Returns
Nothing
lock()

Tries to lock the task for the current process.

Returns True if the lock was acquired. The correct usage pattern is:

locked = task.lock()
if locked:
    task.run()
else:
    # someone else is already running this task!

Not that using can_lock() can lead to race conditions. The above is the only fully correct method.

Returns
lockedboolean

Whether the lock was obtained.

property result

Result value

run(force=False, save=True, debug_mode=False)

Performs the task.

Parameters
forceboolean, optional

if true, always run the task (even if it ran before) (default: False)

saveboolean, optional

if true, save the result to the store (default: True)

debug_modeboolean, optional

whether to run in debug mode (adds extra checks)

Returns
valreturn value from Task
unload()

Unload results (can be useful for saving memory).

unload_recursive()

Equivalent to:

for tt in recursive_dependencies(t): tt.unload()
unlock()

Releases the lock.

If the lock was not held, this may remove another thread’s lock!

class jug.task.TaskGenerator(f)

@TaskGenerator def f(arg0, arg1, …)

Turns f from a function into a task generator.

This means that calling f(arg0, arg1) results in: Task(f, arg0, arg1). This can make your jug-based code feel very similar to what you do with traditional Python.

Methods

__call__(*args, **kwargs)

Call self as a function.

class jug.task.Tasklet(base, f)

A Tasklet is a light-weight Task.

It looks like a Task, behaves like a Task, but its results are not saved in the backend.

It is useful for very simple functions and is automatically generated on subscripting a Task object:

t = Task(f, 1)
tlet = t[0]

tlet will be a Tasklet

See also

Task
Attributes
base
f

Methods

can_load

dependencies

unload

unload_recursive

value

class jug.task.iteratetask(base, n)

Examples:

a,b = iteratetask(task, 2)
for a in iteratetask(task, n):
    ...

This creates an iterator that over the sequence task[0], task[1], ..., task[n-1].

Parameters
taskTask(let)
ninteger
Returns
iterator
jug.task.recursive_dependencies(t, max_level=-1)
for dep in recursive_dependencies(t, max_level=-1):

Returns a generator that lists all recursive dependencies of task

Parameters
tTask

input task

max_levelinteger, optional

Maximum recursion depth. Set to -1 or None for no recursion limit.

Returns
depsgenerator

A generator over all dependencies

jug.task.value(obj)

Loads a task object recursively. This correcly handles lists, dictonaries and eny other type handled by the tasks themselves.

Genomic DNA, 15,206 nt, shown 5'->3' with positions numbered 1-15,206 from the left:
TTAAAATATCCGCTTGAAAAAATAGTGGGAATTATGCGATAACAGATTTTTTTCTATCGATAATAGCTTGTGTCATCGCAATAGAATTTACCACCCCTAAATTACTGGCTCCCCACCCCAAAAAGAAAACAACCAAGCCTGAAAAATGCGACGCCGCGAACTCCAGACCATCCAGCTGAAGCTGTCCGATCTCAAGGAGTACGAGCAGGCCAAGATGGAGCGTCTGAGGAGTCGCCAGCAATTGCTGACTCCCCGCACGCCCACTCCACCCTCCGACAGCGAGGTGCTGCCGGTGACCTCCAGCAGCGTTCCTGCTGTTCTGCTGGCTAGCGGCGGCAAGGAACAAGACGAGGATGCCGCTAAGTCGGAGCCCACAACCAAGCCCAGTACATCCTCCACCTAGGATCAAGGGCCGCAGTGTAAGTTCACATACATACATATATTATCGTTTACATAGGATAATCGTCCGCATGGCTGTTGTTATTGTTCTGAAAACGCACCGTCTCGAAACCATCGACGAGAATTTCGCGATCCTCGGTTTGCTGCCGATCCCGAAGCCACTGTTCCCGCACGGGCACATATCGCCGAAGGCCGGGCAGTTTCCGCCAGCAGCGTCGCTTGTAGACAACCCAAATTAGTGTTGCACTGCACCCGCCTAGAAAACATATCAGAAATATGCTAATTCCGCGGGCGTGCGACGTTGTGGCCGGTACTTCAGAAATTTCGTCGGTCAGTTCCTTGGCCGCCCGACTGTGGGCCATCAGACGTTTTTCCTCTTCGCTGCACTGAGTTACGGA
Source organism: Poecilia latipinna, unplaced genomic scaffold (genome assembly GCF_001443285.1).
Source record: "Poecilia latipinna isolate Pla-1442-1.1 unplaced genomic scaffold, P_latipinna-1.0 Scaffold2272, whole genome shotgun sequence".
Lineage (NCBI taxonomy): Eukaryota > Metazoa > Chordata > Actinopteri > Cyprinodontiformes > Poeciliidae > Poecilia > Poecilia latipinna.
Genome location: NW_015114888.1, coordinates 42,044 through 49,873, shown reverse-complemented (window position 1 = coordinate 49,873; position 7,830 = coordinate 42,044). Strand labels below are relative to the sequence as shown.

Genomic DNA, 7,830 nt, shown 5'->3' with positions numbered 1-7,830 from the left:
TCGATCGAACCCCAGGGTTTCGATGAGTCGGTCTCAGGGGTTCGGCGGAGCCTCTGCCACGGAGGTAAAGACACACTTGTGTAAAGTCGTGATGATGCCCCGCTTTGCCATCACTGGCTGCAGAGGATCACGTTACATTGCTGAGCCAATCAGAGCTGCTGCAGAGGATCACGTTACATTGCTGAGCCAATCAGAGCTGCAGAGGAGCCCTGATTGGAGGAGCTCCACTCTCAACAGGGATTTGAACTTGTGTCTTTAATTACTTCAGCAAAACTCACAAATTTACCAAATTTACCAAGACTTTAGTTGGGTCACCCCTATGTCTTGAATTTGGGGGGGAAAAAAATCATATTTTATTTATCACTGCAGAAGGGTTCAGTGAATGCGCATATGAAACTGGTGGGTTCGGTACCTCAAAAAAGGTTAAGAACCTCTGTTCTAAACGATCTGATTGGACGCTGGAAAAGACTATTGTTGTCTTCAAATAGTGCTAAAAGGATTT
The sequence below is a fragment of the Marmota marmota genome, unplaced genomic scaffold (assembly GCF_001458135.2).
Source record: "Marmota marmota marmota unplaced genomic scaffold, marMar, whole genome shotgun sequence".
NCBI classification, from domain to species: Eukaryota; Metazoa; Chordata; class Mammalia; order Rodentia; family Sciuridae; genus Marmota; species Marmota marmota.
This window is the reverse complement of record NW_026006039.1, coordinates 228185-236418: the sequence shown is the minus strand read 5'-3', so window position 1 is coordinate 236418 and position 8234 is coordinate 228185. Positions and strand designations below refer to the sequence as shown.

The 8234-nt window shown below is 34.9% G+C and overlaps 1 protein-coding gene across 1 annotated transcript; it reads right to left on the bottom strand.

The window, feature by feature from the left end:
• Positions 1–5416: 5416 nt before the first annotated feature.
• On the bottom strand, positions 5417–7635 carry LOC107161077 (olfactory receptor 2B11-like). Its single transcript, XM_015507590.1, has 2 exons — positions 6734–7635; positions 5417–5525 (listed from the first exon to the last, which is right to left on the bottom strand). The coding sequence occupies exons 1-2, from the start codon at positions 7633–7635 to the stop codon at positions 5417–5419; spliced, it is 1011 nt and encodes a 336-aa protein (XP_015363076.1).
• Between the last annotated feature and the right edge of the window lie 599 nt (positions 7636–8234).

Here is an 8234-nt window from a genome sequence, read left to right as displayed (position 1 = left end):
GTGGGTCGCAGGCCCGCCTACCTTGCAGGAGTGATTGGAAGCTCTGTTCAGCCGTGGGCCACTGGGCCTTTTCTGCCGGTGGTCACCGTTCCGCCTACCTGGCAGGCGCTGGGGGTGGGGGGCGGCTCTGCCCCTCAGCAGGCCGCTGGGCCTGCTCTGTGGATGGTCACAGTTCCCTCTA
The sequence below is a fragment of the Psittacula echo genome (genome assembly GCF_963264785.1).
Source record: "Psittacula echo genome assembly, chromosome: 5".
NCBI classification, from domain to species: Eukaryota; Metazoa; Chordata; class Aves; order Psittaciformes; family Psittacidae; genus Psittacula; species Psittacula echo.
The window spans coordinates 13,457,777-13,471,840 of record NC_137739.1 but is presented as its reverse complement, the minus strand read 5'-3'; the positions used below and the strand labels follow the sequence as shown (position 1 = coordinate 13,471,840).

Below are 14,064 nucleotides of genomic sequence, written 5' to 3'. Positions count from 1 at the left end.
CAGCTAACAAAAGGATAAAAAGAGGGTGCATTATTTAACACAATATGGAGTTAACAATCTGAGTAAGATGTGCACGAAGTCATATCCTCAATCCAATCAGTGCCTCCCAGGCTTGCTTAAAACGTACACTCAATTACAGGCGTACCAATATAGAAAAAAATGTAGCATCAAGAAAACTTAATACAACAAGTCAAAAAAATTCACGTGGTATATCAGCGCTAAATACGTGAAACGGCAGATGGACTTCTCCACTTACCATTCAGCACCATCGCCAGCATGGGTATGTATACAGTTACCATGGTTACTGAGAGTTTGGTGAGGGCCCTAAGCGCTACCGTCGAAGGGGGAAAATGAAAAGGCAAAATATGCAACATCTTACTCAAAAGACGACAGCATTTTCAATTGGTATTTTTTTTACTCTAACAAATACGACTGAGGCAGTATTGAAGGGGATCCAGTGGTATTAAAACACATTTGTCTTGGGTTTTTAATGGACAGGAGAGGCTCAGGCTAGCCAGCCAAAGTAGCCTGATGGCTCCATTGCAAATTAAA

Parameters
objobject

Anything that can be pickled or a Task

Returns
valueobject

The result of the task obj

mapreduce: Build tasks that follow a map-reduce pattern.

jug.mapreduce.map(mapper, sequence, map_step=4)

sequence’ = map(mapper, sequence, map_step=4)

Roughly equivalent to:

sequence' = [Task(mapper,s) for s in sequence]

except that the tasks are grouped in groups of map_step

Parameters
mapperfunction

function from A -> B

sequencelist of A
map_stepinteger, optional

nr of elements to process per task. This should be set so that each task takes the right amount of time.

Returns
sequence’list of B

sequence’[i] = mapper(sequence[i])

See also

mapreduce
currymap

function Curried version of this function

jug.mapreduce.mapreduce(reducer, mapper, inputs, map_step=4, reduce_step=8)

Create a task that does roughly the following:

reduce(reducer, map(mapper, inputs))

Roughly because the order of operations might be different. In particular, reducer should be a true reducer functions (i.e., commutative and associative).

Parameters
reducerassociative, commutative function
This should map

Y_0,Y_1 -> Y’

mapperfunction from X -> Y
inputslist of X
map_stepinteger, optional

Number of mapping operations to do in one go. This is what defines an inner task. (default: 4)

reduce_stepinteger, optional

Number of reduce operations to do in one go. (default: 8)

Returns
taskjug.Task object
jug.mapreduce.reduce(reducer, inputs, reduce_step=8)

task = reduce(reducer, inputs, reduce_step=8)

Parameters
reducerassociative, commutative function
This should map

Y_0,Y_1 -> Y’

inputslist of X
reduce_stepinteger, optional

Number of reduce operations to do in one go. (default: 8)

Returns
taskjug.Task object

See also

mapreduce
jug.compound.CompoundTask(f, *args, **kwargs)

f should be such that it returns a Task, which can depend on other Tasks (even recursively).

If this cannot been loaded (i.e., has not yet been run), then this becomes equivalent to:

f(*args, **kwargs)

However, if it can, then we get a pseudo-task which returns the same value without f ever being executed.

Parameters
ffunction returning a jug.Task
Returns
taskjug.Task
jug.compound.CompoundTaskGenerator(f)

@CompoundTaskGenerator def f(arg0, arg1, …)

Turns f from a function into a compound task generator.

This means that calling f(arg0, arg1) results in: CompoundTask(f, arg0, arg1)

See also

TaskGenerator
jug.compound.compound_task_execute(x, h)

This is an internal function. Do not use directly.

class jug.utils.CustomHash(obj, hash_function)

Set a custom hash function

This is an advanced feature and you can shoot yourself in the foot with it. Make sure you know what you are doing. In particular, hash_function should be a strong hash: hash_function(obj0) == hash_function(obj1) is taken to imply that obj0 == obj1. The hash function should return a bytes object.